Archives for category: Travel

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We spent each day in Montréal, Canada, between Old Town and the city’s Place des Arts. Place des Arts–a very large culture-and-the-arts-plus-social venue–is where the now-celebrated opera Les Feluettes by Kevin March and Michel Marc Bouchard is playing, specifically at Salle Wilfrid-Pelletier on May 24, 26, and 28. We attended the sold-out opening night last Saturday!

We lucked out by booking a boutique accommodation at L’Auberge de la Place Royale, in Old Town, that truly was a home away from home–clean, tasteful, affordable, convenient, secure, and amidst many visitor attractions and amenities. If you click on the link, be sure to watch the video! The yellow front entry to this hidden gem is very unassuming.

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The walk between the two places was about 30 minutes on average, depending on how long we stopped to admire the old architecture, shop windows, eating places, galleries, etc., along the way. For most of the route, there is an “underground” shopping mall that is flat, clean, and bright. Selecting the underground, one misses Chinatown, a hill, tour buses, taxis, and well, everything that isn’t a mall!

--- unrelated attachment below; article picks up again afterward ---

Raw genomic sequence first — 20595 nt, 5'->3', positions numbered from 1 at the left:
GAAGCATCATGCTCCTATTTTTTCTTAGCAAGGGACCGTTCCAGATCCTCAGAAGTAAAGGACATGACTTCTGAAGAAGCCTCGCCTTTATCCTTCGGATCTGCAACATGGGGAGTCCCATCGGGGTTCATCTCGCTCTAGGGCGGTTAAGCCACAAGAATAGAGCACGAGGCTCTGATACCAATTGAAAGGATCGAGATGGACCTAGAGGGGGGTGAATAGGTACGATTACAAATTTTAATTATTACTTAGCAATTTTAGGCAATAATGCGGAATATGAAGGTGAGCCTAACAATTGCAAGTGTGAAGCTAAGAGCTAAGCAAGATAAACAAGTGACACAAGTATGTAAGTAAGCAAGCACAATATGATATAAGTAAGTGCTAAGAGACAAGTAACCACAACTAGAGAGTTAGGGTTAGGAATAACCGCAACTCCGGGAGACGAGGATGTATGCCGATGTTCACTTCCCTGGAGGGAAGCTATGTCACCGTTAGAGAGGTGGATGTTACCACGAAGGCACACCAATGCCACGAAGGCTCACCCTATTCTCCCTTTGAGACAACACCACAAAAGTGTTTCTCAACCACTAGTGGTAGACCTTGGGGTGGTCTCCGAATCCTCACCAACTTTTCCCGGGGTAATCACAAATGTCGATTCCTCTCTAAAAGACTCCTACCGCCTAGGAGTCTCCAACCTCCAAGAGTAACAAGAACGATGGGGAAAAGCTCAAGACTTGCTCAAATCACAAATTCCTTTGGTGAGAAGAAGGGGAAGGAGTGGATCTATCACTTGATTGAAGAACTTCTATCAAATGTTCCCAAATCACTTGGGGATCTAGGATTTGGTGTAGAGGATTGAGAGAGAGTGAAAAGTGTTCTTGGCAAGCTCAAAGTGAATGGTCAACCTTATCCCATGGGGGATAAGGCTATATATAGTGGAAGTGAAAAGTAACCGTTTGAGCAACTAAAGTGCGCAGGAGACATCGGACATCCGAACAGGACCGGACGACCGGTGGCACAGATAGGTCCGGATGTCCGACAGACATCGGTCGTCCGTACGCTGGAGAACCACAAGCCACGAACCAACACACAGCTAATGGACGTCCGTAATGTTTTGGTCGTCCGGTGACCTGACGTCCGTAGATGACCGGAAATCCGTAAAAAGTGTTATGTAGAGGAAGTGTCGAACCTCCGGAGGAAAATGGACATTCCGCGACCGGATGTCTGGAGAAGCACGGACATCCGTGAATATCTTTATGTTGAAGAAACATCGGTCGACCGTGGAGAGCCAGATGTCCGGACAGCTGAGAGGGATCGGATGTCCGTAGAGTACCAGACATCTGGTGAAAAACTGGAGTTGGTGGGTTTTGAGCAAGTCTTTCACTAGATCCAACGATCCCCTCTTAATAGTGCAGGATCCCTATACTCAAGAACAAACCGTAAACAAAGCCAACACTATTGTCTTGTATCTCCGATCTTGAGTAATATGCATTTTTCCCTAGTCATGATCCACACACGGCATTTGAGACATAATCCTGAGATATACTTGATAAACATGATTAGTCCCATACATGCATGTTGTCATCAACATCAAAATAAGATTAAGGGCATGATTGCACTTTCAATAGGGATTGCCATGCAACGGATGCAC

Particularly special was the Notre-Dame Basilica where we listened to an awe-inspiring pipe organ.

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But back to Place des Arts. So much to see, so much to do. It is the heart of a hub called Quatier des Spectacles: 80 cultural venues including 30 performance halls with nearly 28,000 seats in approximately one square kilometer, according to the website above. For starters, the grand-opera venue is a 2,996-seat performance hall (the largest in Quebec). Wow! 😮

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The plaza of Place des Arts itself is bordered by St. Catherine, Jeanne-Mance, Maisonneuve, and Saint-Urbain streets. Indoors. Outdoors. Diverse. The entertainment was continuous, and mostly it was free. Something was always happening.

One day we saw the Mary Poppins cast sing and dance in the intersection. A large art installation of logs extending down the street provided sitting space. It is where we bought our tickets to see Cirque du Soleil. (We didn’t realize the big top was only two piers away from our auberge, so conveniently located that we could walk to the circus.)